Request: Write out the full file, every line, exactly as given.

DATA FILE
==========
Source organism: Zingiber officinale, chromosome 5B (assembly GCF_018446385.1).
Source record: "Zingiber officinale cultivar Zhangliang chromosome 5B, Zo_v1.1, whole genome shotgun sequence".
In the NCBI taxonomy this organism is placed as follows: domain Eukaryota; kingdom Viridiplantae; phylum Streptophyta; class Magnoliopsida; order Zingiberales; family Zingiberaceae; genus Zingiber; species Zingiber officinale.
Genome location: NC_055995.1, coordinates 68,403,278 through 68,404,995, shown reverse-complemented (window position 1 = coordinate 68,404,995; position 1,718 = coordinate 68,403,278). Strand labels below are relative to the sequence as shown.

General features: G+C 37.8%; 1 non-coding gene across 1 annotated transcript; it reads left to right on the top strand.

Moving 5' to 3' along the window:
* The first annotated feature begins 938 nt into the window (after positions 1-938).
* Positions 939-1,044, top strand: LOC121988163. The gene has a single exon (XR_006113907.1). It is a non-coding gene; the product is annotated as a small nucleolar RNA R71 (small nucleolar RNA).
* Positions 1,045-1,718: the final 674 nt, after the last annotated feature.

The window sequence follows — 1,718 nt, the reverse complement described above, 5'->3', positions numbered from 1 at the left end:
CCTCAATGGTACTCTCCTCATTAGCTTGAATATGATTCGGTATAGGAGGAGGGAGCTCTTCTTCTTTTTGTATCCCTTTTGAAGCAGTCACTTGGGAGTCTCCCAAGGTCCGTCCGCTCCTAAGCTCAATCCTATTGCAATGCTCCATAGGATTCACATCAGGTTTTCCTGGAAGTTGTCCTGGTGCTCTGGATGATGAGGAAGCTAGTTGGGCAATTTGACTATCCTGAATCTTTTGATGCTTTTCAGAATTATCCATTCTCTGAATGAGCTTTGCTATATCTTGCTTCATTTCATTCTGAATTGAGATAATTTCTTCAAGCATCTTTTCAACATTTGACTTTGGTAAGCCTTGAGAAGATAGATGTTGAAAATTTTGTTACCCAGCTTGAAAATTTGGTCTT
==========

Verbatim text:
Source organism: Zingiber officinale, chromosome 5B (assembly GCF_018446385.1).
Source record: "Zingiber officinale cultivar Zhangliang chromosome 5B, Zo_v1.1, whole genome shotgun sequence".
In the NCBI taxonomy this organism is placed as follows: domain Eukaryota; kingdom Viridiplantae; phylum Streptophyta; class Magnoliopsida; order Zingiberales; family Zingiberaceae; genus Zingiber; species Zingiber officinale.
Genome location: NC_055995.1, coordinates 68,403,278 through 68,404,995, shown reverse-complemented (window position 1 = coordinate 68,404,995; position 1,718 = coordinate 68,403,278). Strand labels below are relative to the sequence as shown.

General features: G+C 37.8%; 1 non-coding gene across 1 annotated transcript; it reads left to right on the top strand.

Moving 5' to 3' along the window:
* The first annotated feature begins 938 nt into the window (after positions 1-938).
* Positions 939-1,044, top strand: LOC121988163. The gene has a single exon (XR_006113907.1). It is a non-coding gene; the product is annotated as a small nucleolar RNA R71 (small nucleolar RNA).
* Positions 1,045-1,718: the final 674 nt, after the last annotated feature.

The window sequence follows — 1,718 nt, the reverse complement described above, 5'->3', positions numbered from 1 at the left end:
CCTCAATGGTACTCTCCTCATTAGCTTGAATATGATTCGGTATAGGAGGAGGGAGCTCTTCTTCTTTTTGTATCCCTTTTGAAGCAGTCACTTGGGAGTCTCCCAAGGTCCGTCCGCTCCTAAGCTCAATCCTATTGCAATGCTCCATAGGATTCACATCAGGTTTTCCTGGAAGTTGTCCTGGTGCTCTGGATGATGAGGAAGCTAGTTGGGCAATTTGACTATCCTGAATCTTTTGATGCTTTTCAGAATTATCCATTCTCTGAATGAGCTTTGCTATATCTTGCTTCATTTCATTCTGAATTGAGATAATTTCTTCAAGCATCTTTTCAACATTTGACTTTGGTAAGCCTTGAGAAGATAGATGTTGAAAATTTTGTTACCCAGCTTGAAAATTTGGTCTT